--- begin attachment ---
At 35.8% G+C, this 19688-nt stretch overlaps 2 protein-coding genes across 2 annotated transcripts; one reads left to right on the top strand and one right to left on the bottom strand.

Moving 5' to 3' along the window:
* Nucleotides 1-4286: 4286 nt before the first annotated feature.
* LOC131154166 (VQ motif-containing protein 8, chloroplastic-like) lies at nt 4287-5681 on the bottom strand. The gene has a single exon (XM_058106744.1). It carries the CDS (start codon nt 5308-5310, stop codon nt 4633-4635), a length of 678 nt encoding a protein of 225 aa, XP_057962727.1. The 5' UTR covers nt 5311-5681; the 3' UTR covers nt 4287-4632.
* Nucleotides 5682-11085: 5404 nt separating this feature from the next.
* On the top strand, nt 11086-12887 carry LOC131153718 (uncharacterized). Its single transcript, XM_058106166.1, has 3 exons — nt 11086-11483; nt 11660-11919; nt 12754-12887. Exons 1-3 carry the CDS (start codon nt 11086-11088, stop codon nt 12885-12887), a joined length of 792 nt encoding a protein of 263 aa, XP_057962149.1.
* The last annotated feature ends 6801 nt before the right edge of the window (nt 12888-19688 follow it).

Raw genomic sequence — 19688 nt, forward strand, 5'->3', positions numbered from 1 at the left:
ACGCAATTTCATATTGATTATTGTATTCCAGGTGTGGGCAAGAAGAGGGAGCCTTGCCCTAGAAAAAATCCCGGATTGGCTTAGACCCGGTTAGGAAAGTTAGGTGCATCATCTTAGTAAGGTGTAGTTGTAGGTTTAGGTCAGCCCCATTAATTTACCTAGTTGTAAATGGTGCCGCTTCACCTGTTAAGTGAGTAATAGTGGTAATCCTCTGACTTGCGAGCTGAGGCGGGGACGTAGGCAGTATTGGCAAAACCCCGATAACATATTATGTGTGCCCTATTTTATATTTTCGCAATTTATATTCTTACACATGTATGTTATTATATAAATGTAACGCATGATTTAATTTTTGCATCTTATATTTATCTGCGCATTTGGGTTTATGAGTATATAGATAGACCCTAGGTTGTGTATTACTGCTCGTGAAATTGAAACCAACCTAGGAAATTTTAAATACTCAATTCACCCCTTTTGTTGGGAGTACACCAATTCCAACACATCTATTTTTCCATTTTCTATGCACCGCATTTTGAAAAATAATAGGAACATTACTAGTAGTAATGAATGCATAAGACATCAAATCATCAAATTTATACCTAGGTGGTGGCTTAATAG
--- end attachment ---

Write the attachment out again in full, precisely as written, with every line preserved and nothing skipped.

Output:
At 35.8% G+C, this 19688-nt stretch overlaps 2 protein-coding genes across 2 annotated transcripts; one reads left to right on the top strand and one right to left on the bottom strand.

Moving 5' to 3' along the window:
* Nucleotides 1-4286: 4286 nt before the first annotated feature.
* LOC131154166 (VQ motif-containing protein 8, chloroplastic-like) lies at nt 4287-5681 on the bottom strand. The gene has a single exon (XM_058106744.1). It carries the CDS (start codon nt 5308-5310, stop codon nt 4633-4635), a length of 678 nt encoding a protein of 225 aa, XP_057962727.1. The 5' UTR covers nt 5311-5681; the 3' UTR covers nt 4287-4632.
* Nucleotides 5682-11085: 5404 nt separating this feature from the next.
* On the top strand, nt 11086-12887 carry LOC131153718 (uncharacterized). Its single transcript, XM_058106166.1, has 3 exons — nt 11086-11483; nt 11660-11919; nt 12754-12887. Exons 1-3 carry the CDS (start codon nt 11086-11088, stop codon nt 12885-12887), a joined length of 792 nt encoding a protein of 263 aa, XP_057962149.1.
* The last annotated feature ends 6801 nt before the right edge of the window (nt 12888-19688 follow it).

Raw genomic sequence — 19688 nt, forward strand, 5'->3', positions numbered from 1 at the left:
ACGCAATTTCATATTGATTATTGTATTCCAGGTGTGGGCAAGAAGAGGGAGCCTTGCCCTAGAAAAAATCCCGGATTGGCTTAGACCCGGTTAGGAAAGTTAGGTGCATCATCTTAGTAAGGTGTAGTTGTAGGTTTAGGTCAGCCCCATTAATTTACCTAGTTGTAAATGGTGCCGCTTCACCTGTTAAGTGAGTAATAGTGGTAATCCTCTGACTTGCGAGCTGAGGCGGGGACGTAGGCAGTATTGGCAAAACCCCGATAACATATTATGTGTGCCCTATTTTATATTTTCGCAATTTATATTCTTACACATGTATGTTATTATATAAATGTAACGCATGATTTAATTTTTGCATCTTATATTTATCTGCGCATTTGGGTTTATGAGTATATAGATAGACCCTAGGTTGTGTATTACTGCTCGTGAAATTGAAACCAACCTAGGAAATTTTAAATACTCAATTCACCCCTTTTGTTGGGAGTACACCAATTCCAACACATCTATTTTTCCATTTTCTATGCACCGCATTTTGAAAAATAATAGGAACATTACTAGTAGTAATGAATGCATAAGACATCAAATCATCAAATTTATACCTAGGTGGTGGCTTAATAG